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Monday, January 07, 2013


The above graphics are from 3 different eras in the history of this very interesting parish. The engraving of the church on the left was from an April, 1914 article on the church. In the upper right, is a small article describing the black and white engraving (upper left), and on the lower right, is an exquisite post card size engraving of the interior of the church which was donated by Ms. Doris Petruska. In the upper center, we see that the church changed its name and its location, converting the Grand and Malone site into a school and moving over to Adeline Street.


During the same year, 1892, the construction of a new church was initiated on ground purchased for $1200 on the corner of Grand and Malone Streets. The cornerstone was laid on April 16, 1893 and a brick church with a steeple and bells was erected on a stone foundation. The bells, which cost $500, were blessed on July 30, 1893. Two months later, in September 1893, the church which would accommodate about four hundred people was dedicated with elaborate ceremony by the Most Reverend Michael O'Farrel, D.D. the Bishop of the Roman Catholic Diocese of Trenton assisted by six clergy of the Byzantine Rite. Prior to these later events, the church was incorporated on July 11, 1893 by Bishop O'Farrel. The first Board of Trustees consisted of five individuals: Bishop O'Farrel; Monsignor James A. McFaul, chancellor; Reverend Father John Szabo, pastor; and laymen, John Hatrak and John Breza. As recorded in the minutes of the first meeting, the first by-laws of St. Mary's Greek Catholic Church were formulated and promulgated in accordance with the laws of the State of New Jersey and in compliance with the regulations of the Catholic Church. Thus, under the guidance of Father Szabo, both the legal and spiritual foundations of the new church were secured.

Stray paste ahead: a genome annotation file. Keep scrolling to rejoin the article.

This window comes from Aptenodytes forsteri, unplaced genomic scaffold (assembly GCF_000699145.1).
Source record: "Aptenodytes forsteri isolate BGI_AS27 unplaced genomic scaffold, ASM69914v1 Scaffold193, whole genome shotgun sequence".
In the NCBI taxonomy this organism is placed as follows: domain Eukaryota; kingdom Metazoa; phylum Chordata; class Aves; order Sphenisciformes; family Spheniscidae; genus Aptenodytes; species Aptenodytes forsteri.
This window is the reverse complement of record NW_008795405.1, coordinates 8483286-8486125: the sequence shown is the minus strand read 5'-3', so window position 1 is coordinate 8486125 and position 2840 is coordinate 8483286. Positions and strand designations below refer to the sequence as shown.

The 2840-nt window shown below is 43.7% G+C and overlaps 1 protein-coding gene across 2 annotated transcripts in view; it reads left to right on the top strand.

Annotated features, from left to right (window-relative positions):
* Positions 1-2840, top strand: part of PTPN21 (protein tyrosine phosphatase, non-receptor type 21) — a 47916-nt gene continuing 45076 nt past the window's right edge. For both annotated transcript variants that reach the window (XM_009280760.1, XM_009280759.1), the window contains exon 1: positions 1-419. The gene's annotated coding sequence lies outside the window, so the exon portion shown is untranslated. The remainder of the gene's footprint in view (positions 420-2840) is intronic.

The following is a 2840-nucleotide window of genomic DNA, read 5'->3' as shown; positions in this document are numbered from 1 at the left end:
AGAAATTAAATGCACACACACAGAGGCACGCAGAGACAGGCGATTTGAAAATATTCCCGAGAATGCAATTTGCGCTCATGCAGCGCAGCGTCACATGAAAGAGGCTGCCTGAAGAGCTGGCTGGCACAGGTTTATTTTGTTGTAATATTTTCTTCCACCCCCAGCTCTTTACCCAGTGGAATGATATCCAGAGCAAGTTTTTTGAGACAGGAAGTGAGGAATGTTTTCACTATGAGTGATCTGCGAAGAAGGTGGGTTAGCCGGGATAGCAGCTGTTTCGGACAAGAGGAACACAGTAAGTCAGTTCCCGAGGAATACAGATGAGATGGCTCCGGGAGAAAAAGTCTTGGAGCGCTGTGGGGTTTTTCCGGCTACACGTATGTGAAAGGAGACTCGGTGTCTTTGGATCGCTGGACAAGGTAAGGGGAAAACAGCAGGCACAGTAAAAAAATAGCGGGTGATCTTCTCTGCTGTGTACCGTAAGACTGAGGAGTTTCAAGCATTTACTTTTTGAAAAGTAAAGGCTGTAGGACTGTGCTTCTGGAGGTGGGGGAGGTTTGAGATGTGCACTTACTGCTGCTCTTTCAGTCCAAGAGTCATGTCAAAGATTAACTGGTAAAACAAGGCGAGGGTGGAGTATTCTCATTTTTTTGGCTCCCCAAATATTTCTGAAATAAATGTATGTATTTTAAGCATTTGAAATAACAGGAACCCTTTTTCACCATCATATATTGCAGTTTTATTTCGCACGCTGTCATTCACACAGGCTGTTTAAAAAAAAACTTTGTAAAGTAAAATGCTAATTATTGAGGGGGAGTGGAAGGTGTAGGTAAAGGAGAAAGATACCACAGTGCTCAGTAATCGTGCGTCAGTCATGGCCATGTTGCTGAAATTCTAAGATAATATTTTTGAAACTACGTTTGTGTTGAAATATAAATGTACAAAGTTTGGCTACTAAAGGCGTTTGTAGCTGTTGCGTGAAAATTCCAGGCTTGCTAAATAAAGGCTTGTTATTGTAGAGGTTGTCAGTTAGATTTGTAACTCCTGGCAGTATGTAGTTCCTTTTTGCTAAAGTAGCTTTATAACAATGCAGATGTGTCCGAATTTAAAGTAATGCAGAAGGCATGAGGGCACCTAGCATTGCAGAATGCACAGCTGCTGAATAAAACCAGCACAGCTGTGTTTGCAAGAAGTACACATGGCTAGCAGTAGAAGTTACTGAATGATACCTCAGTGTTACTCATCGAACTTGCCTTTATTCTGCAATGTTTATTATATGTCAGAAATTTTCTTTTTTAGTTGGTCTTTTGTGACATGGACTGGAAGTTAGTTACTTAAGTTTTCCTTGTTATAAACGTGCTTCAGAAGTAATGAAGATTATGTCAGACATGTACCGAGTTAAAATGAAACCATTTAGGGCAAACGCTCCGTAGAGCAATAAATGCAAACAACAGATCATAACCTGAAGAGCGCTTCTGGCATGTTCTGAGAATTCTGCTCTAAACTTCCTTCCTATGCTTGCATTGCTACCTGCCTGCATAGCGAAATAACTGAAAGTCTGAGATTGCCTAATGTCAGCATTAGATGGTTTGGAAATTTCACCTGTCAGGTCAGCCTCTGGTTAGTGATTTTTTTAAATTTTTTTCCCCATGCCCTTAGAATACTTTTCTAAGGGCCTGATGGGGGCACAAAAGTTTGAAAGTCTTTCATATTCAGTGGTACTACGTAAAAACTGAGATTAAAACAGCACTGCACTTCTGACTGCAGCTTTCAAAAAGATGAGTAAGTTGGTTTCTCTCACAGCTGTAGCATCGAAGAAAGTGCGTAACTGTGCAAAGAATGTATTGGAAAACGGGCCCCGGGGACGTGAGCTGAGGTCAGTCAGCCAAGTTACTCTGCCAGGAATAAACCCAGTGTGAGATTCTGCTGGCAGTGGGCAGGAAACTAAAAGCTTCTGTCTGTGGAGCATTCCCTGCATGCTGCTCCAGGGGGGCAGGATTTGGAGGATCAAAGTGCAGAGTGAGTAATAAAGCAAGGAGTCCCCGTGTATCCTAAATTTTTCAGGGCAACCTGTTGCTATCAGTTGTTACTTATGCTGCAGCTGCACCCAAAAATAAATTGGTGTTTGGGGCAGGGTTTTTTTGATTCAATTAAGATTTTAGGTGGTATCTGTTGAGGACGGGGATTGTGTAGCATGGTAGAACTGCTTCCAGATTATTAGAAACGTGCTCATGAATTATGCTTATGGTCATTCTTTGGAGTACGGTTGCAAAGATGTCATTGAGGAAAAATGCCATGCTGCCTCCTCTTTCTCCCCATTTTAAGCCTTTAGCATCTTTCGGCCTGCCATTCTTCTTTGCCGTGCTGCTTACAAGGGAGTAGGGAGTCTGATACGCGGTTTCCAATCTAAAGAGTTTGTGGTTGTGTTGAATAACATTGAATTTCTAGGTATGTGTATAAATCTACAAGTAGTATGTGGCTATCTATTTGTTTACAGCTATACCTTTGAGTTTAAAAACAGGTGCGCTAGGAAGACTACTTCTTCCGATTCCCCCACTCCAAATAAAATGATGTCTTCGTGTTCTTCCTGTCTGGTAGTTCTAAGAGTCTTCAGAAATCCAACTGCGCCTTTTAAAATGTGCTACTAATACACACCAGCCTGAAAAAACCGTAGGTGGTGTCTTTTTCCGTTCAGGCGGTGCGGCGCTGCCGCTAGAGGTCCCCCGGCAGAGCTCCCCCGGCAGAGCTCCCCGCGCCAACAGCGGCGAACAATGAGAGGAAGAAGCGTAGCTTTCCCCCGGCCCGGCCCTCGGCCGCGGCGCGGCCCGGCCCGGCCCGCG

1 comment:

Anonymous said...


One of the many things missing down here below the Mason Dixon Line are "National Parishes"
ie; grew up in Sacred Heart where me and all my siblings made our first holy communion, and were confirmed, after being baptised in Holy Cross Church. The family still has (as I will) a funeral Mass at Sacred Heart but bural in Holy Cross cemetary.
However with the everchanging lines in Easterb Europe back in the 1800's A Pole might turn out to be a Slav.
My mother's family had relatives in St Mary's up until the 50's, When we atteded a family funeral thre, Bishop Elko would roar "you Kuzma's should sit up front. This is your home parish, not that place down the street".
Up until a few years ago, there was a Bishop of the Byzsantine Rite named George Kuzma. My sister married a parishioner of St Mary's and has been active in it for over half a century.
Beautiful edifice but I'll stick with Sacred Heart.

Mike Kuzma